European societies and economies are experiencing significant digital and technological innovations as well as labour market and demographic changes. Many of today's jobs did not exist a decade ago and many new forms of employment will be created in the future. In the “White Paper on the Future of Europe”, the Commission highlighted “it is likely that most children entering primary school today will end up working in new job types that do not yet exist” and that coping with this “will require a massive investment in skills and a major rethink of education and lifelong learning systems” .


Citation and references from: European Commission’s “White Paper on the Future of Europe” (2017) in: https://ec.europa.eu/commission/white-paper-future-europereflections-and-scenarios   

 

European economies rely heavily on highly educated and competent people. Skills such as creativity, critical thinking, taking initiative and problem solving play an important role in coping with complexity and change in a modern society. 


Commission “Reflection Paper on Harnessing Globalisation” recognises that new ways of learning, as well as more flexible training and educational models, are needed for a society which is becoming increasingly mobile and digital.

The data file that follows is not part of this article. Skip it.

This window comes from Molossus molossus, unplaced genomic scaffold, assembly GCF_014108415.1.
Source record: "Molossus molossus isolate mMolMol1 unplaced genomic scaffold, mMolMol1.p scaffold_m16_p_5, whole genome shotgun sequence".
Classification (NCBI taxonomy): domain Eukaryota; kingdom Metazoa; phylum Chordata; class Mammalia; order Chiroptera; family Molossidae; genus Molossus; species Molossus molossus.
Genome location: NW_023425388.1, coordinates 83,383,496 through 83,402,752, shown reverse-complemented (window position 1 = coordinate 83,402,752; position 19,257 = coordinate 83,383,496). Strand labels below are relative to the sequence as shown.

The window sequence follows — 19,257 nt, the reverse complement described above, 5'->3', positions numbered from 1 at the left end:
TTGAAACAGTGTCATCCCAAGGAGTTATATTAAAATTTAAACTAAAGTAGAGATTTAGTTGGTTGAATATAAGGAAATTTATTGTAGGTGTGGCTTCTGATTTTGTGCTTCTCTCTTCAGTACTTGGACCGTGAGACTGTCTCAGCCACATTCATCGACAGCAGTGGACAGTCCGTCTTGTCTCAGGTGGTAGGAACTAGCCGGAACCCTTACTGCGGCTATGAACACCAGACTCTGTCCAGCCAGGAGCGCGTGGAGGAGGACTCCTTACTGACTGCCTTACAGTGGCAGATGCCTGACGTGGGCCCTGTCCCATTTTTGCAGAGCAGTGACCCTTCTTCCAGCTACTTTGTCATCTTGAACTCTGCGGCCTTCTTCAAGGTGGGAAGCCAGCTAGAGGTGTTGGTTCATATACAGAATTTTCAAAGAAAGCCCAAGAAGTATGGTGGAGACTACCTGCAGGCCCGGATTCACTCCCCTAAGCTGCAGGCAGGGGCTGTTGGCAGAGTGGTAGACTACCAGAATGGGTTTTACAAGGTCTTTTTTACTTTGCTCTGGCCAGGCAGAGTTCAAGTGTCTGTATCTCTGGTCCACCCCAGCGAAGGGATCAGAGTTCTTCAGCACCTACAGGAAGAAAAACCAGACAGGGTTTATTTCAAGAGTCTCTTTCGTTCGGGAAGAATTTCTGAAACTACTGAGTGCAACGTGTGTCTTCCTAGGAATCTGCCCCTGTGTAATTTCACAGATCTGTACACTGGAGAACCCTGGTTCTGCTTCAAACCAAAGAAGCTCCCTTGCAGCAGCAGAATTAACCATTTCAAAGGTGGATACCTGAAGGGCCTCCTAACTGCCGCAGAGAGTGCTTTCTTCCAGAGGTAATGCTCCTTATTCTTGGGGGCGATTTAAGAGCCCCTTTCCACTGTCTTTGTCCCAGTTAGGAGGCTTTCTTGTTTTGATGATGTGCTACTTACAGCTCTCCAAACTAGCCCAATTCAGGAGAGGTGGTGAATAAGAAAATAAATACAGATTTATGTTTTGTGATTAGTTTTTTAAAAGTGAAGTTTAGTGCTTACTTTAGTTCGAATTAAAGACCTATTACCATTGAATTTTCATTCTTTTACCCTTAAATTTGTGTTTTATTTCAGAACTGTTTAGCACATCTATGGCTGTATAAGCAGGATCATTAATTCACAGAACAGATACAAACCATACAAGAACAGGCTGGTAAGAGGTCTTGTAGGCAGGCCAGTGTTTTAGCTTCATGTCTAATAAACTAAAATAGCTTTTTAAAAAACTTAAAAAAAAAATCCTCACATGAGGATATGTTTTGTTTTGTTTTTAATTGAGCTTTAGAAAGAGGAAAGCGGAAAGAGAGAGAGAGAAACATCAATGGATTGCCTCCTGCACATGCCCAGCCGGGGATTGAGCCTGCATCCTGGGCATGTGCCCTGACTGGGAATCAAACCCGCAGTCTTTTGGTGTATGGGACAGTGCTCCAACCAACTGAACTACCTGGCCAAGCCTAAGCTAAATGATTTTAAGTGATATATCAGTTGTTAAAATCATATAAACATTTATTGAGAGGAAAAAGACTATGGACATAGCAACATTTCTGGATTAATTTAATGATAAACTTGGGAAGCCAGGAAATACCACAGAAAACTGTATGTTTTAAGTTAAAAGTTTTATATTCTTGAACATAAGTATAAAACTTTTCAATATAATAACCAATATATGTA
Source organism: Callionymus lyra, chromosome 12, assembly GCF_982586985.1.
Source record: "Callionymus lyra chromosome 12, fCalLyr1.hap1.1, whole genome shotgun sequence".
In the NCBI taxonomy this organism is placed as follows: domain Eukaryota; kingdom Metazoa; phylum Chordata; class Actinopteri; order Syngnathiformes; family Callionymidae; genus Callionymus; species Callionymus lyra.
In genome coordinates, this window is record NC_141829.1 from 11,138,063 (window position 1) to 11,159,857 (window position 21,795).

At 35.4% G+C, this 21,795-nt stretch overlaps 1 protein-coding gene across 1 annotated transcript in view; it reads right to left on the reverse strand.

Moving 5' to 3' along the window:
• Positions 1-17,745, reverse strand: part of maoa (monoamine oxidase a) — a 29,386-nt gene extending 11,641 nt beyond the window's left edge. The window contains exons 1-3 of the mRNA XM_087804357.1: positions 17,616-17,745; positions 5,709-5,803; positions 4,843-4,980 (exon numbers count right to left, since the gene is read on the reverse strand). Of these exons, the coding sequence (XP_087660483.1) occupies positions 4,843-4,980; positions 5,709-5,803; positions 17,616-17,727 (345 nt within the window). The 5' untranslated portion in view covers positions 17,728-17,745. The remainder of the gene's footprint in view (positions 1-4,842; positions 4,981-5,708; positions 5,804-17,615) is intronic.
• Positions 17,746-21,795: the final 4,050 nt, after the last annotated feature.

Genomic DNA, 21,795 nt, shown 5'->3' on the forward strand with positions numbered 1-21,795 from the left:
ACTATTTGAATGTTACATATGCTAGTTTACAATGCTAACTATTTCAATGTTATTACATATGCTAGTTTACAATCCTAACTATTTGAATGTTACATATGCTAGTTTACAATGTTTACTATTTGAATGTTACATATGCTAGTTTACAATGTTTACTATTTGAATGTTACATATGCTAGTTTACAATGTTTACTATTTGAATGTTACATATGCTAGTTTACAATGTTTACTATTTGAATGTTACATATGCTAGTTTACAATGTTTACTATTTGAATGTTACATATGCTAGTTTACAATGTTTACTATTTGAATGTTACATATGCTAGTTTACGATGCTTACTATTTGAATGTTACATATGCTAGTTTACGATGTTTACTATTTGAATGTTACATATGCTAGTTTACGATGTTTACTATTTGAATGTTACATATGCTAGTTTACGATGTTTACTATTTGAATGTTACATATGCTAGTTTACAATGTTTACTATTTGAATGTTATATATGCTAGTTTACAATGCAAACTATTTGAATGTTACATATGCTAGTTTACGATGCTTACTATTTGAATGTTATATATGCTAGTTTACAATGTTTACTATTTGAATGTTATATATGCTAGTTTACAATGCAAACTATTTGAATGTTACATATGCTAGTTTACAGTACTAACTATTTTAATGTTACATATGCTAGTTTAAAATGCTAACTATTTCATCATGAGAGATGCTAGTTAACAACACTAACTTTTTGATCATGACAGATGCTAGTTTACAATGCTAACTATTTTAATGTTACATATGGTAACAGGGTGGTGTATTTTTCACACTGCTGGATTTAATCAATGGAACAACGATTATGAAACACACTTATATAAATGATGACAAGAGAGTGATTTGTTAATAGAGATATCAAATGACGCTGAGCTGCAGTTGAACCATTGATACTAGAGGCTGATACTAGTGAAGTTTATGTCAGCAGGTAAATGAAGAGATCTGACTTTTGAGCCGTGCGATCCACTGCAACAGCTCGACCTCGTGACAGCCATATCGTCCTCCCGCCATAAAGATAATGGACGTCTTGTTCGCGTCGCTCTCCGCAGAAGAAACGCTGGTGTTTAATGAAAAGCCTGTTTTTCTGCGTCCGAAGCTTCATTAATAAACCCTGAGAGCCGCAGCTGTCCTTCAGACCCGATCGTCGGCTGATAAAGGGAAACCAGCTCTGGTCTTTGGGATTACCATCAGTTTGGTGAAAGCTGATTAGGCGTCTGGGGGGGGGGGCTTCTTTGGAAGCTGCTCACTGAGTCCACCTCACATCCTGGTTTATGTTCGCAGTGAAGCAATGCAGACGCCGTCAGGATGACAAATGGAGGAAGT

Reference: European Commission’s “Reflection Paper on Harnessing Globalisation”, (2017) in:  https://ec.europa.eu/commission/publications/reflection-paper-harnessing-globalisation_en

 

Besides, the Commission reflection on “European social dimension” emphasises the importance of acquiring the right set of skills and competences to sustain living standards in Europe and competitive advantages in the world. Commission communication on strengthening European identity through education and culture, has set its vision to create a European Education Area by 2025. However, the member states in December 2017 expressed their quite modest intention “to do more in the area of education”.

 

The EU Commissioner for education and culture’s issues (Tibor Navracsics) argued that although education had been the responsibility of the states, the EU works to “step up union’s cooperation”. Modern education potentials shall be used in building resilient societies, creating a sense of belonging and enabling people to experience numerous variations in the European identity. Hence, the idea of a “true European education area” has appeared, which, among other things, would be boosting language learning, ensuing that diplomas are recognised in all Union states, that European universities maximise their cooperation, and that studying in another EU country becomes easier than ever before. Thus, very concrete steps are needed in the member states towards making EEA a reality.

See more in: http://europa.eu/rapid/press-release_IP-18-388_en.htm


Lessons from the past: more inclusive and resilient societies needed